M83 14-04-2012

M83 concerts used to be sloppy, uncoordinated messes in 2003-4.  Their evolution from those beginnings to one of the most exciting live acts around is as unexpected as their gradual transformation from a MBV-via-synth semi-novelty group to indie royalty whose fans sing the words to all their songs at their shows. 

I've heard recordings from a couple of other gigs on the "Hurry Up, We're Dreaming" tour, and festival recordings from past tours, and this one is easily the best.  What it lacks in sound quality it makes up for in atmosphere.  You can really feel the excitement in the air in the crowd, and effortlessly place yourself among the sweat and insanity.  "Couleurs" has gone through a few changes over the years, it was once their "Perfect Kiss" but has now become more like their "Fine Time" -- one of the best combinations of rock and club techno you're ever likely to hear.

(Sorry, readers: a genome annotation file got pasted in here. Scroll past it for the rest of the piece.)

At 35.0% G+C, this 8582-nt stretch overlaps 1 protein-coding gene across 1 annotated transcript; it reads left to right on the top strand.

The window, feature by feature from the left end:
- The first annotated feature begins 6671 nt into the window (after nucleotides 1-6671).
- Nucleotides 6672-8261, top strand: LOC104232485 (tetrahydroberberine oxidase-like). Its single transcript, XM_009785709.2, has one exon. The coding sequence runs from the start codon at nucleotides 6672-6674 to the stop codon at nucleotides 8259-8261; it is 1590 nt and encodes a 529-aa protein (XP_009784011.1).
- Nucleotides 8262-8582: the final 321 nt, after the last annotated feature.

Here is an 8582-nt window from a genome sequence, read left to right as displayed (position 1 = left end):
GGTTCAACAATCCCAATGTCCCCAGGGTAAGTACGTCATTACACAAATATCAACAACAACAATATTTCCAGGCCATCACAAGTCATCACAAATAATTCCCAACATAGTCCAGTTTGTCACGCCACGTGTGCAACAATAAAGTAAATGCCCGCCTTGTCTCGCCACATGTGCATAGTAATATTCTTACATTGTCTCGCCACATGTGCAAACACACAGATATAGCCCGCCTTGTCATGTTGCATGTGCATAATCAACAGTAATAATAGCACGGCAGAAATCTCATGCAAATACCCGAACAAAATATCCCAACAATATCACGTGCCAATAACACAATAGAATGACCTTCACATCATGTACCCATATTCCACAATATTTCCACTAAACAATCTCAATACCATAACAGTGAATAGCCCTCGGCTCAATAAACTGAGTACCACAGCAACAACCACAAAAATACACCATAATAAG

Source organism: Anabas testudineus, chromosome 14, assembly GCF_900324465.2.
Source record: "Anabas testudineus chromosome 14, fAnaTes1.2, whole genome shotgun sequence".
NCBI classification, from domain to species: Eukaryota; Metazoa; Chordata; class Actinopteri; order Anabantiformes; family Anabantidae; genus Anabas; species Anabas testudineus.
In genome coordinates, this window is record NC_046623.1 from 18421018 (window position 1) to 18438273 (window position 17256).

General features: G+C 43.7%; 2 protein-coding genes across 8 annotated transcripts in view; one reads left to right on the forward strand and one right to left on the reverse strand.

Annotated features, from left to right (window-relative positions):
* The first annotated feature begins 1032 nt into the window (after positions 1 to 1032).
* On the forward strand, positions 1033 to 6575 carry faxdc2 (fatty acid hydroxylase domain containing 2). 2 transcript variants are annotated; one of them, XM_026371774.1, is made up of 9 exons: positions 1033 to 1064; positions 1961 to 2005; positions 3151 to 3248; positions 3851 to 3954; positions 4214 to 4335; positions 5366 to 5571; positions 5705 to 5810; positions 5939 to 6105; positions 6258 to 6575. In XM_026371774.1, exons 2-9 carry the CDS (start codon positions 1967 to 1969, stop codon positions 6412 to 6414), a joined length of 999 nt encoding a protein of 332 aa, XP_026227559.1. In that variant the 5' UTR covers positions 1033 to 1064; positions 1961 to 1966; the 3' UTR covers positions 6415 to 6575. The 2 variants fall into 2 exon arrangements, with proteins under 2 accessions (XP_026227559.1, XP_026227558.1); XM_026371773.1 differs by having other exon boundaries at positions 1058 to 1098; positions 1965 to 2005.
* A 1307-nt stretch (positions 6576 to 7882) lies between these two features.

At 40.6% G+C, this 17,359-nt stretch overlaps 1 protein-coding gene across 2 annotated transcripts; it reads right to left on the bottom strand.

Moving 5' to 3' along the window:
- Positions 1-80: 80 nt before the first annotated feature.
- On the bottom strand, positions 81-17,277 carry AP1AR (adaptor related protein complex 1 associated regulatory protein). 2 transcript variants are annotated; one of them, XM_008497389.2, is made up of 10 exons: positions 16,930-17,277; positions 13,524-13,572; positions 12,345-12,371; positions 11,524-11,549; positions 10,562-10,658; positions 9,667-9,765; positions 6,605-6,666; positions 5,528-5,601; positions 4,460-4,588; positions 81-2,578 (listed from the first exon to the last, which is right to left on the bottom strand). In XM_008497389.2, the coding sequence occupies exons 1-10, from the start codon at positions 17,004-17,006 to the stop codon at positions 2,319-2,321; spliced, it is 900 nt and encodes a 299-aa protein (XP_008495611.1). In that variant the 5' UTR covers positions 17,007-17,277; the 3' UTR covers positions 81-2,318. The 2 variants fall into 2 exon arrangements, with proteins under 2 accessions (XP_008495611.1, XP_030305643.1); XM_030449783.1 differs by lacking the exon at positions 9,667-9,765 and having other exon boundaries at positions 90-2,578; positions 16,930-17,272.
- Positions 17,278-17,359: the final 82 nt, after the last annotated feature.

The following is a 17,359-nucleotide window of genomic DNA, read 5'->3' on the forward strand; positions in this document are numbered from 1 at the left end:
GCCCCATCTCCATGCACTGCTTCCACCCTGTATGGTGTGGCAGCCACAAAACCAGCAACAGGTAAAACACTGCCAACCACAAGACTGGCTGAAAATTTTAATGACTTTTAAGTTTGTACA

Thursday, May 17, 2012

Donna Summer RIP

I have no idea where to begin with this one.  Donna Summer ... dead?  Impossible.

Music for me has simply never existed without Donna Summer.  My earliest memories of listening to music don't involve Depeche Mode or techno.  It was all about disco and Donna Summer.  My parents had a huge collection of disco 12" singles and they were played constantly.  We had Beatles and other rock records too but they weren't in heavy rotation.  "Bad Girls" was.  These are pretty much the extent of my memories of the 1970's.